Not everyone who gets nominated for an Oscar goes on to become a superstar, but rarely, a promising young actress at what seems to be the beginning of her career disappears without a trace.
That's what happened to Catherine Burns until the truth finally came out.
Catherine Burns' Breakout Hit
Catherine Burns broke onto the scene with her role as Rhoda in Last Summer in 1969. The film was heralded by critics, with Roger Ebert writing, "You know you're in the presence of greatness."
"That feeling came to me twice during Frank Perry's Last Summer, and both times the actress onscreen was Cathy Burns."
The Media Was Cruel
While she had been praised for her acting skills in Last Summer, she was harshly criticized for her appearance.
"Twenty years ago, they wouldn't have let her inside a studio gate," a columnist at the time noted.
Her Looks Were Mocked
The columnist also added that she had a face "like an intelligent marshmallow" and was "shaped like a fat mushroom."
Gene Siskel referred to Catherine as "the homeliest" member of the cast and added, "Cathy Burns: Not prettiest … but the most talented."
Catherine Was Ostracized On Set
Frank Perry, the film's director, revealed that the other members of the cast were friends, and Catherine was excluded.
"For Cathy, there was the intense frustration of being alone. She was nervous, tense. Actually, it was very useful; it enhanced her feeling as an outsider."
Catherine Wasn't Happy Filming
"I just wanted to get it over with," Catherine said of filming at the time.
"The sitting around, worrying about it, was bad. I trusted Frank, but it wasn't easy to do."
Catherine Wasn't A Fan Of The Movie
"When I saw the film, I did see certain things about myself, and it hurt to see them revealed so plainly on the screen," Catherine said.
"There were things in that character that were me and that represented areas or emotions I had tried never to let anybody see."
Catherine Wanted The Oscar
"It hurt so much to play that role," she continued. "I don't remember ever having to do anything so painful."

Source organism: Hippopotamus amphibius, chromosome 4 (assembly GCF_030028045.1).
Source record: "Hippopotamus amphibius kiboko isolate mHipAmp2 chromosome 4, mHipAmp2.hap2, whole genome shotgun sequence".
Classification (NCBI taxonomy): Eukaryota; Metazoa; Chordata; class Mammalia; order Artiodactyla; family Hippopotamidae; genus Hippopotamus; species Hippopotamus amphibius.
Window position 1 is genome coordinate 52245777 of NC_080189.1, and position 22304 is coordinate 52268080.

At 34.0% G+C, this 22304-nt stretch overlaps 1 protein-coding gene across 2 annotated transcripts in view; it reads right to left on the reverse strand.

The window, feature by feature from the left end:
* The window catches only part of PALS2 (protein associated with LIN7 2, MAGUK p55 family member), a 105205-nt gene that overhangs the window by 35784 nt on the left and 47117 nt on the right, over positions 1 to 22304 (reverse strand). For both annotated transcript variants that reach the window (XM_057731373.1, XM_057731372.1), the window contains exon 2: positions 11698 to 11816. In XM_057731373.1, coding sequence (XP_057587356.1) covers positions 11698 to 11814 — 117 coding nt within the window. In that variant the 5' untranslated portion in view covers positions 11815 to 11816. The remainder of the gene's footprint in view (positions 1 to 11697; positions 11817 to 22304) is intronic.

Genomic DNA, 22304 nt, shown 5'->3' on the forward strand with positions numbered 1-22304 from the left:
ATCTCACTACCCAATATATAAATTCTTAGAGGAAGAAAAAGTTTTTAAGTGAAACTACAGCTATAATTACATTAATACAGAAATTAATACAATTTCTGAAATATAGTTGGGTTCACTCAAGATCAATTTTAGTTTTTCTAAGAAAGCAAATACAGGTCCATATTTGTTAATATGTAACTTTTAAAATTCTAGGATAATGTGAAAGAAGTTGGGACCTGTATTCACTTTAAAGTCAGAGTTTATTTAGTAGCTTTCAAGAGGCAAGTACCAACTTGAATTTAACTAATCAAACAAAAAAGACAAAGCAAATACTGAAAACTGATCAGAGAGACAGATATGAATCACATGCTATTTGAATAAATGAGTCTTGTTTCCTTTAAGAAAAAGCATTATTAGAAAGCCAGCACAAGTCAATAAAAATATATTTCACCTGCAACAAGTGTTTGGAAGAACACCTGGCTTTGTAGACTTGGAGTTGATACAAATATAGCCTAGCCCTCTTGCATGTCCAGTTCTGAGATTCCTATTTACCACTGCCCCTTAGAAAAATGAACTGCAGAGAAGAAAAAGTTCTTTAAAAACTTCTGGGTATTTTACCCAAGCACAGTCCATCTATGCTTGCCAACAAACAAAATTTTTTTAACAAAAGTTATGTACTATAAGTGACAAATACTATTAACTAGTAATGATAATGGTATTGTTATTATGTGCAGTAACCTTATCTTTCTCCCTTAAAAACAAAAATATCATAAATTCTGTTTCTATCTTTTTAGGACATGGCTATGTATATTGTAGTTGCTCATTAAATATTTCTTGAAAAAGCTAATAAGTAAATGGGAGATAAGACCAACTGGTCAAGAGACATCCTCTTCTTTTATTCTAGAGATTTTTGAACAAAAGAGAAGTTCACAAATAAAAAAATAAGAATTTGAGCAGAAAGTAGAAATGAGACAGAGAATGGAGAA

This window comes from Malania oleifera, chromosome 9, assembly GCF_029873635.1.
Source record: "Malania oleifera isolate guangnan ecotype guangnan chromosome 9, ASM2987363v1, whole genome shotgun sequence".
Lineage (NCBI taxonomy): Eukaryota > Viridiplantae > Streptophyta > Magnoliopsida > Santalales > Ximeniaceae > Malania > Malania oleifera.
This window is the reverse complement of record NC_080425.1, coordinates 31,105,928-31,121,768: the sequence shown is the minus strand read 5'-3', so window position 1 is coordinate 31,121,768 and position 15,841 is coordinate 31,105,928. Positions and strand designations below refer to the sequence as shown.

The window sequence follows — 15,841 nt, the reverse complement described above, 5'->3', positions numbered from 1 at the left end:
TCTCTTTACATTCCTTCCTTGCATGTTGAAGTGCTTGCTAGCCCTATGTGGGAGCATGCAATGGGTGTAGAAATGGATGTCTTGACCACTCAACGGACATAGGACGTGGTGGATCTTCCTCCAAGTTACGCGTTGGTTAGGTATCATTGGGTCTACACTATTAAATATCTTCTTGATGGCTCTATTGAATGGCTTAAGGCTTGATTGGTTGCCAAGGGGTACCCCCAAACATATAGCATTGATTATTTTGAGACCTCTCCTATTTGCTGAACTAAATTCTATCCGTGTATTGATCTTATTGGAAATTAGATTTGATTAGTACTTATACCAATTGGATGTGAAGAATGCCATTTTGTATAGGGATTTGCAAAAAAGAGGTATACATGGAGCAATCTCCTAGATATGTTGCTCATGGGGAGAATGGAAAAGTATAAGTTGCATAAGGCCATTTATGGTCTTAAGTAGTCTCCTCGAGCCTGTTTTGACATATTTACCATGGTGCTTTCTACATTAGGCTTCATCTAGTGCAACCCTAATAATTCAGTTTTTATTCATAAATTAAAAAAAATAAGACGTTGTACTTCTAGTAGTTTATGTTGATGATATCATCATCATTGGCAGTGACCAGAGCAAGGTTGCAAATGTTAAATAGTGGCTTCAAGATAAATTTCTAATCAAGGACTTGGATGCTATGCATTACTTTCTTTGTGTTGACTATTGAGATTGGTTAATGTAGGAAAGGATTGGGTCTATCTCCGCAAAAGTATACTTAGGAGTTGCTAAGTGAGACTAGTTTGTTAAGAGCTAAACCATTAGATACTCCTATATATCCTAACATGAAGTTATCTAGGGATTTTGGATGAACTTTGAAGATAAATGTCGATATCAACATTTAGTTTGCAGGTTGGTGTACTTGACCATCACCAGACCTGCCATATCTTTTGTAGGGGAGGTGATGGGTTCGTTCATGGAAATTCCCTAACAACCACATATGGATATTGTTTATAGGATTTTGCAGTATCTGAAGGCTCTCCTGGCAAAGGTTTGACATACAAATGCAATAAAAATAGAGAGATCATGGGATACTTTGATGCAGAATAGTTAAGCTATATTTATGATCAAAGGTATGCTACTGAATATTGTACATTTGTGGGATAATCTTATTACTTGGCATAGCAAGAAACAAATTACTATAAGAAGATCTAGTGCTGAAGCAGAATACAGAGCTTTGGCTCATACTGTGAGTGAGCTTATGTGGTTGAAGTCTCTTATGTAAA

"I'd like to get a nomination," she said at the time, "if only because of the effort."
After Her Success, She Vanished
"I could not find a trail. Even in this age of Facebook and Google, she was impossible to track down," shared screenwriter Larry Karaszwenski, a fan of Catherine's.
“I became so obsessed that a friend gave me a framed picture of Cathy, which hangs in my office."
How Catherine's Story Began
Catherine was born in New York in 1945, the only child of a gown salesman and a secretary, and she was raised in a four-room apartment.
It didn't take long for her to discover her passion for acting.
Catherine's Theater Goals
Catherine was taken to see an off-Broadway production of Richard III, and afterward, she began attending weekend acting classes at the American Academy of Dramatic Arts.
Her career goals then briefly shifted.
Catherine's Time At School
Catherine had enrolled at Hunter College and intended to become an English teacher but would soon drop out to hire a theatre agent.
"There's nothing worse than an English teacher who’s a frustrated actor," Catherine had said of her choice.
Catherine's Career Start
Catherine's first TV credit was a 1967 CBS movie, The Crucible, and then she spent a year in the cast of The Prime of Miss Jean Brodie.
That play was where she made her mark on the man who would launch her career.
Catherine Had Been Discovered
Frank Perry, who was casting the film Last Summer, saw Catherine in the play and wanted her for the movie immediately.
The film followed four upper-middle-class kids left to their own devices one summer on Fire Island and was a success.
Catherine Earned Her Oscar Nomination
One critic at the time described Catherine as "a wonderful little girl who I thought gave one of the most startling performances."
However, he didn't think she would win because Hollywood "doesn't know who she is."